Unfortunately, the reality is that the Growth Plan implements the exact opposite of its stated aims.
According to its creators and proponents, the Growth Plan is designed to address a wide range of problems that are, in their opinion, associated with or caused by this future population growth and, in particular, the competitive nature of how this growth has occurred in the past.
These concerns include land use, water, infrastructure costs, transportation and transit, housing, and more, and the central planners behind the Growth Plan believe these issues would be better addressed by forcing the municipalities in the Calgary region to cooperate rather than compete.
This conflict between competition and cooperation is at the core of the disagreements and conflicts around the Calgary Metropolitan Region Growth Plan, and this is perhaps no better encapsulated than by the very idea of forced cooperation that lies at the heart of the Growth Plan.
Rather than merely permitting cooperation between municipalities as claimed, the creation of the Calgary Metropolitan Region Board and the implementation of the Growth Plan actually forces Calgary and the surrounding municipalities to cooperate on many issues, even when this goes against the wishes of the municipalities and their residents.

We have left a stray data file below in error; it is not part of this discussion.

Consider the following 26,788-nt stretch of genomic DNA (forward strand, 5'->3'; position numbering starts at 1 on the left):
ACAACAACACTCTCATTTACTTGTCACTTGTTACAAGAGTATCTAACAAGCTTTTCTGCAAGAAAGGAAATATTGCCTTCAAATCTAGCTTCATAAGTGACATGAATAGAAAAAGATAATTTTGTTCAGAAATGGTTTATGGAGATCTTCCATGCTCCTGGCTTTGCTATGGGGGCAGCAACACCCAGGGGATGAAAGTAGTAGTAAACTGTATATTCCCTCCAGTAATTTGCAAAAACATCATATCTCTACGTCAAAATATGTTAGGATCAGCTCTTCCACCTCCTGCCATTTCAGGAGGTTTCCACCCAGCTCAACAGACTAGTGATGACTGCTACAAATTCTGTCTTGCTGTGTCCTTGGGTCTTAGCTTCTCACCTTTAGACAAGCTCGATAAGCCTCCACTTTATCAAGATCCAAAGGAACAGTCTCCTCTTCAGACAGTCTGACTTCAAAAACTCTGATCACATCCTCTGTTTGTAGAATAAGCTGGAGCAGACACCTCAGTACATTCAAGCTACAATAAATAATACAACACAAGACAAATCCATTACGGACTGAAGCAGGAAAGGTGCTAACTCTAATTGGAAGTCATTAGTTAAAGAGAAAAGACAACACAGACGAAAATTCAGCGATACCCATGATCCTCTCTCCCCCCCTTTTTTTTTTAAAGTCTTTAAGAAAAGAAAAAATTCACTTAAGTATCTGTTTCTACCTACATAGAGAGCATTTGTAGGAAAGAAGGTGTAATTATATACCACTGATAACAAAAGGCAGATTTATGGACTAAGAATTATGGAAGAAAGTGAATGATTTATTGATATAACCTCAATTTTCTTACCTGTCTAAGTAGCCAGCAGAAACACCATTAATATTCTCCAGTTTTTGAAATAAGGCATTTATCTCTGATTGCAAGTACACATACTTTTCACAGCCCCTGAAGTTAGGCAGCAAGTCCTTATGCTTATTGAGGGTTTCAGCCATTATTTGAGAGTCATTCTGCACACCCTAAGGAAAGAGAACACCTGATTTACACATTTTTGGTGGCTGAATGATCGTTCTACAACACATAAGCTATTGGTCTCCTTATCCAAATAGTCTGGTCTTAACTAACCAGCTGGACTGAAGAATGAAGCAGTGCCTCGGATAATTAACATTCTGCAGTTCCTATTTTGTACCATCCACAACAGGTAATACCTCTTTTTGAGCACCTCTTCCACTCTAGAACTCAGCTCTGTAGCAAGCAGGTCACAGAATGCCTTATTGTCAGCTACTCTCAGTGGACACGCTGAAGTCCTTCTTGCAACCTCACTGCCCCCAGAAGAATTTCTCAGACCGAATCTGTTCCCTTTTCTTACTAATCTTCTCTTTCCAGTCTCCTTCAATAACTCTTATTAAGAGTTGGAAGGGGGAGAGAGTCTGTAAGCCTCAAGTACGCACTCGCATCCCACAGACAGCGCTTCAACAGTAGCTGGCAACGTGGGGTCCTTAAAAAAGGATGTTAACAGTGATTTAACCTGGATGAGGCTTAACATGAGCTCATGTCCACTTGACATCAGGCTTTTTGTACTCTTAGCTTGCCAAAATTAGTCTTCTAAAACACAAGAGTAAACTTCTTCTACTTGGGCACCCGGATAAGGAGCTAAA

Requiring municipalities to cooperate even if they believe it is against their and their residents’ interests to do so is bound to lead to less fair and less equitable outcomes for the whole of the Calgary region.
The entire Growth Plan is based on the philosophy that a small group of people, in this case bureaucrats and city planners - particularly in Calgary - can do a better job planning and managing population and employment growth than the free market can.
In the full report, we show how the Growth Plan will not achieve the land, water, transportation, housing, and environment goals it claims to be designed to achieve and, even worse, how it will cause significant social and economic harm in the process.
We also assess the economic impact of the Growth Plan, especially given the tough economic climate Calgary is already facing.